Any state that would allow radioactive waste in landfills has been successfully blinded by some powerful interests. Women are commodified and murdered. North Dakota has more lawsuits about oil than active drilling rigs right now. Frankly, a pipeline which is too risky to be upstream from Bismarck is too risky for Standing Rock. The regulatory review of the Dakota Access pipeline was intentionally expedited and rigged. While that served the pipeline companies, in the end someone needs to do a full environmental impact analysis and statement.
Nationally, no one really noticed what was going on in North Dakota—until now. We all know that. People just flew over the state and made fun of the movie Fargo.
Unchecked, the Governor has neglected public health, militarized the state, and cast a blind eye to siccing dogs on Indians, arresting journalists, and attempting to marginalize 5,000 people, calling us protestors. I have to wonder why wanting clean water makes me a protester, and why the intentional contamination of water by fracking companies or corporate interests does not make those companies terrorist.
I can’t see how this is going to work out well for the state. North Dakota looks like the Alabama of the North. This looks like Selma. The last time this level of militarization in our region happened was in 1973 at Wounded Knee on Pine Ridge, when the government sent 15 armored personnel carriers, grenade launchers, flares, and 133,000 rounds of ammunition as well as the National Guard of five states; that was an expensive operation. That was then, but we remember. And, now, we’ve got dogs, aerial surveillance, the national guard, and arrests without bail. Native people have a very good memory, frankly, because history does repeat itself, and North Dakota, like other states, tries to forget us.
I am not sure how much North Dakota wants this pipeline. With oil rigs down 85% and a landscape littered with abandoned camps, why dig this line? In a country with crumbling infrastructure for water, sewer and energy (we have a D in infrastructure), why don’t we send these pipes to Flint, Michigan? Or make things work here?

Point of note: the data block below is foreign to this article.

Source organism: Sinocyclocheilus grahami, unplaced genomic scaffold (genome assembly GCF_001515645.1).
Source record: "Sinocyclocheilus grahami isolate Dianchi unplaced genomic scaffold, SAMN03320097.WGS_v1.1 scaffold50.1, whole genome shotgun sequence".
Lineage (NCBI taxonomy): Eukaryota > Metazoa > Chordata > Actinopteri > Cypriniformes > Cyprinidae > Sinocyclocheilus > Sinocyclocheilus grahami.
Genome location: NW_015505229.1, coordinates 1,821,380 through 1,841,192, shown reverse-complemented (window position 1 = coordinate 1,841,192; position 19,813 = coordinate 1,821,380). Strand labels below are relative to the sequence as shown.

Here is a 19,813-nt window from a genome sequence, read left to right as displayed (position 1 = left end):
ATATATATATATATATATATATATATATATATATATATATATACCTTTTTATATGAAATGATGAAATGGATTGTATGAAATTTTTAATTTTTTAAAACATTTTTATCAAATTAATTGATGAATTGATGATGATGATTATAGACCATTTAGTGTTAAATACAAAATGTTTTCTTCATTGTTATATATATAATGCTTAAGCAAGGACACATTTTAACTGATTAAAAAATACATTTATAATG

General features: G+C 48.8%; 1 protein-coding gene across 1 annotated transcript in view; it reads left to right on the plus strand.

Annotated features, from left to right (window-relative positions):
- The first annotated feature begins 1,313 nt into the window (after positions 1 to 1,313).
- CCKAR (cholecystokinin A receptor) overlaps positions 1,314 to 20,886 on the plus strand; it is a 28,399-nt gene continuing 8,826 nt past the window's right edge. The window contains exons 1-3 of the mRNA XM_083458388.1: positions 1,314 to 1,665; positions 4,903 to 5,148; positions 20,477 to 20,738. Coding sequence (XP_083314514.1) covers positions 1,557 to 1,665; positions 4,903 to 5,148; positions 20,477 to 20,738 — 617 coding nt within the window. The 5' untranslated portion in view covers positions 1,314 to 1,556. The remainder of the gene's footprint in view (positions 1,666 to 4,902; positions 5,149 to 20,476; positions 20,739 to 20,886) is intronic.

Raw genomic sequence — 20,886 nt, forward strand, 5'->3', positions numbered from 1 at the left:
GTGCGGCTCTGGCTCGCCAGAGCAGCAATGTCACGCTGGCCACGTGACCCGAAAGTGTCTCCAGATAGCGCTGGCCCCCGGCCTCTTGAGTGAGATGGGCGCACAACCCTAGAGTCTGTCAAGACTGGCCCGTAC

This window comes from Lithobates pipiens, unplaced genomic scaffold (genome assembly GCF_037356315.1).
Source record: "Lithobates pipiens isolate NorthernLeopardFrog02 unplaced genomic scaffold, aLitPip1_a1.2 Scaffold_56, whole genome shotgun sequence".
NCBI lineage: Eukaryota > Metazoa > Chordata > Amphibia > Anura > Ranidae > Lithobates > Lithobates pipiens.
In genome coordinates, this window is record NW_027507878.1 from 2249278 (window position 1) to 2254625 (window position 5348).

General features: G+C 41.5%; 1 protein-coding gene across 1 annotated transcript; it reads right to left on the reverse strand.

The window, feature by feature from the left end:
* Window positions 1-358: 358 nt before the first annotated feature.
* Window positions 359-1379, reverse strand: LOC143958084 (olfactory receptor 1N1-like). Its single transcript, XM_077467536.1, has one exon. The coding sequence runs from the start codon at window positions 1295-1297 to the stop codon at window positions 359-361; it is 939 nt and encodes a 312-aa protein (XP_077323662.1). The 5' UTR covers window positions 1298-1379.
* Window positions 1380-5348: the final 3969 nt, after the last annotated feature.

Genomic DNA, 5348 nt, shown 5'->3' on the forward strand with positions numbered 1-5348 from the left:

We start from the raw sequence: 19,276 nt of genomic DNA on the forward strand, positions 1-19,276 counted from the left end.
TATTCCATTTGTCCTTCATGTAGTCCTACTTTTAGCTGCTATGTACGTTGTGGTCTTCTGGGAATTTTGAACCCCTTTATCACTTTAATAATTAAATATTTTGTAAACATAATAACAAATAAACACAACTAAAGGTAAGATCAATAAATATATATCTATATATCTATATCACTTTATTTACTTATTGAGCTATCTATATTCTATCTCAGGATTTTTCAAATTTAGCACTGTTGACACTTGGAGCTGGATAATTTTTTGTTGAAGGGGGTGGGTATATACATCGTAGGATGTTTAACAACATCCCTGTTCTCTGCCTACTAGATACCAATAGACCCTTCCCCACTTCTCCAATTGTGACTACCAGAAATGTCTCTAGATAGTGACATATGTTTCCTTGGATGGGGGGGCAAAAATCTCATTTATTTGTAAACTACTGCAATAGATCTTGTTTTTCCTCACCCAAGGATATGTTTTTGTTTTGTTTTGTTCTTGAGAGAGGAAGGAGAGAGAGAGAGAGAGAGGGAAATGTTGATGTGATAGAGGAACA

Governor Dalrymple, I ask the question you might ask as well: What would Sitting Bull do? The answer is clear. A hundred years ago he said “let us put our minds together to see what kind of life we can make for our children…” The time for that would be now.
Winona LaDuke is an American activist, environmentalist, economist, and writer, known for her work on tribal land claims and preservation, as well as sustainable development. In 1996 and 2000, she ran for vice president as the nominee of the Green Party of the United States, on a ticket headed by Ralph Nader. In 1993, together with Indigo Girls Amy Ray and Emily Saliers, she founded Honor the Earth, a Native-led organization that strives to break the geographic and political isolation of Native communities and to increase financial resources for organizing and change.
Several of the around 2,800 Americans who joined the struggle against fascism in Spain had Native American roots. They include the following:
- Judson Mill Reynolds Briggs, b. October (May) 17, 1906, Philadelphia, Pennsylvania; 5th generation Seneca.
- John William Parks. (William Lewis Banks);
- Charles William Sanborn, (“Blacky”), b. March 7, 1902, Pittsburgh, Pennsylvania, Native American.
- Thomas Cox, Jr. b. Douglas, Alaska; Native American.
- Freeman Woodson Mani, b. May 23, 1909, Sisseton, South Dakota, Native American (part Sioux Indian).
- Ephraim Bartlett, Native American.
- Eugene Victor Gavin. (Victoriano, Eugenio Gavin), b. June 1, 1910 (1909), McCloud, Oklahoma, African American.
- Robert Owen Gavin. Born in Oklahoma on May 5, 1908.
- Oscar Hunter. Born in Orange, New Jersey, on May 22, 1908.
- Frank Edward Alexander, born on the Omaha Sioux Indian reservation in Nebraska on February 8, 1911.